City extends winter help to homeless, saving lives

April 01, 2004|By DAN RODRICKS

I THINK there's a clinical term for it. "Compassion fatigue" comes to mind. Anyone who has watched the urban scene in America over the last 20 years - from a safe distance, via television, or from up close and so personal you can smell the whiskey on the panhandler's breath - has seen and heard so much about the homeless that stories about them have lost their power to generate sympathy and action.

Too depressing.

Too long on the public radar.

No Janet Jackson angle.

No laughs.

Been there, done that, heard the old smokehound's story about Vietnam.

Of course, the problem of homelessness in our midst has always represented one of the great urban-suburban disconnects: Many consider it - like drug addiction - a city problem, when the problem, in fact, transcends municipal borders. Few politicians are willing to fight the battles anymore, and it's especially hard in the suburbs, where opposition to shelters has risen along with the demand for them.

And then there's the tattered idea that we are our brother's (or sister's) keeper, a spiritual and moral premise that, since the 1980s, has grown increasingly unpopular as a government imperative.

In fact, I've heard a lot of people blame an enabling government for the persistence of these problems and express resentment of them. Why don't drug addicts just "snap out of it" and get a job? Why do women and children keep showing up homeless, asking for help? Why give it to them?

Americans spend so much time watching reality TV, they don't know what reality is.

Or don't want to know.

And let's face it, homelessness, especially among women and children, is one of the hardest realities. It's a dreary business that has persisted during a time when personal fortunes grew at breathtaking rates, and more Americans than ever built mansions for themselves or acquired multiple homes, all with the usual tax breaks.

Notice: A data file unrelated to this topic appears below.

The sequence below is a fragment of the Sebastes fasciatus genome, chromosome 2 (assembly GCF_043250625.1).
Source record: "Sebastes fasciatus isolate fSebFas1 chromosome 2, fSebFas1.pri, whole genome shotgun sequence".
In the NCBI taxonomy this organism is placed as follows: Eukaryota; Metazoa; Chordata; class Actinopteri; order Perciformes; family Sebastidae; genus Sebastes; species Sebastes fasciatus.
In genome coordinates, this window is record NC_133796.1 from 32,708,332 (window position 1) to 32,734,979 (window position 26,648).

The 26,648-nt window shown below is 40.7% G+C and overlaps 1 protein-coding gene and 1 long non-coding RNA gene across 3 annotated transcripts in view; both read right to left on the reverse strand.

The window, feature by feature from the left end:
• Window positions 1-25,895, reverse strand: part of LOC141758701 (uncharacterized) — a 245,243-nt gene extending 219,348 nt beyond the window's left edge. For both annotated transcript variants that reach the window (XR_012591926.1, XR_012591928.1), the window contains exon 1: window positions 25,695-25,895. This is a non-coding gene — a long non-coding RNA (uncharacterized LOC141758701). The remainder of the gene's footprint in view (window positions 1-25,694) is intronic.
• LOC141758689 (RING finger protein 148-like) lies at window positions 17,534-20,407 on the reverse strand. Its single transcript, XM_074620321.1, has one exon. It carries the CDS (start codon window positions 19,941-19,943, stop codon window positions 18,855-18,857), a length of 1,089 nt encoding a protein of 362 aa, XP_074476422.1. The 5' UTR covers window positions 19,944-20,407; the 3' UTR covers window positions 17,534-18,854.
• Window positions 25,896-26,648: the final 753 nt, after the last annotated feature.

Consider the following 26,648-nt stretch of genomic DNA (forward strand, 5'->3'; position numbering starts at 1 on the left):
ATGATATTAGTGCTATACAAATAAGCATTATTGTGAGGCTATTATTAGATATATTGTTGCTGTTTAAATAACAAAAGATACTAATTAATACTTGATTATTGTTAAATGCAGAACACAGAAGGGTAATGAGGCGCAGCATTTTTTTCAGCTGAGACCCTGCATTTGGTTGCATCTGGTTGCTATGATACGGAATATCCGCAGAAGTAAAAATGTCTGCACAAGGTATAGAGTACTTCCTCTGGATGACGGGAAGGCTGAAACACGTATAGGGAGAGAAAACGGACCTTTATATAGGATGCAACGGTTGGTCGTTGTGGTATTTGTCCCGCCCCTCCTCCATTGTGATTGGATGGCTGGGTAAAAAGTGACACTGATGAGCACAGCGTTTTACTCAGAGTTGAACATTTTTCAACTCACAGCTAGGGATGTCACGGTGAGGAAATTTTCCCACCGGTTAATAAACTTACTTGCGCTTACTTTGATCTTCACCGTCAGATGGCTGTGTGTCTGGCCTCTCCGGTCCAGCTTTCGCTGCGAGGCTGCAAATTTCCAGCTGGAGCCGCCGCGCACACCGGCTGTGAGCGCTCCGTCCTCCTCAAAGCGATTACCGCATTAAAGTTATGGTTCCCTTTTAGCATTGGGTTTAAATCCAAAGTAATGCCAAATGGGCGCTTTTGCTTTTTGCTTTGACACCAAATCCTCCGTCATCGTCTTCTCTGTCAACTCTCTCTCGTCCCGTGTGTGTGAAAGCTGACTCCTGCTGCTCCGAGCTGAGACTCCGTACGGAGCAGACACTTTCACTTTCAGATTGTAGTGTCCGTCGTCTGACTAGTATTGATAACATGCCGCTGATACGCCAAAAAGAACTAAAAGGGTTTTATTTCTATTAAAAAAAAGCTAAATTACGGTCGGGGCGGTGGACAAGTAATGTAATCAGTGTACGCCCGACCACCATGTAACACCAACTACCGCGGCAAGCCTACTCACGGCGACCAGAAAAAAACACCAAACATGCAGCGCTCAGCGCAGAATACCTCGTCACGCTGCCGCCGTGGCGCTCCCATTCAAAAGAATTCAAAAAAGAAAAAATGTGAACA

Who has the stomach for such reflections anymore?

Still, the homeless have their advocates. There are small, silent armies out there, putting in the time and hard sweat. There are hundreds of volunteers who counsel, shelter, feed and provide medical care for the homeless, many of whom are mentally ill and have health problems compounded by their lack of shelter.

And in Baltimore, at least, there's a government that accepts a role in all this.

Unlike their peers elsewhere who remain in denial, city officials faced up to the bleak facts - a chronic lack of beds, year after year, in shelters operated by church groups and other nonprofit groups; more than 15,000 denials of shelter to men, women and children in 2002; a record of 77 deaths of homeless individuals in the coldest winter months in Baltimore during the previous decade.

So the city rolled out a plan to keep the homeless from freezing to death. It is called Code Blue, and it works.

The city established a Code Blue shelter in a rec center. The shelter opened when temperatures were expected to fall below 25 degrees, or when conditions were severe enough to "present a substantial threat to the life or health of people experiencing homelessness."

A city Health Department nursing team managed the place. An addictions counselor from Health Care for the Homeless, a volunteer from Baltimore Mental Health Systems and an employment counselor from the city's Office of Employment Development were on-site each night. A 34-passenger, wheelchair-accessible bus picked up people and brought them to the Code Blue shelter. They got a warm meal, a cot and blanket.

The Code Blue program's inaugural winter, 2002-2003, was among the most extreme in Baltimore's history, topped off with the Presidents Day storm that produced a record snowfall. But thanks to Code Blue, only four deaths from hypothermia were recorded by the state medical examiner's office for the entire winter.

And this winter, only one woman died in Baltimore for lack of shelter. She was 46 years old.

According to Jeff Singer of Health Care for the Homeless, the woman died of Dec. 17 of hypothermia, under the Jones Falls Expressway.

According to Melisa Lindamood of the city Health Department, the woman's death occurred within a day - just hours, in fact - of her release from a hospital, where she had been treated for an illness Lindamood would not disclose. "She was still medically fragile when released," Lindamood said, "and she probably shouldn't have been. ... She was released too early."

"It happens all too frequently," Dr. Peter Beilenson, the city's health commissioner, said. "We remain the only industrialized country that does not guarantee health care. Someone with health insurance would not have been put out on the street in this [woman's] condition."

Which points up another one of those problems that won't go away - the lack of comprehensive health care for the uninsured, 43 million and counting. Or maybe you knew that already.

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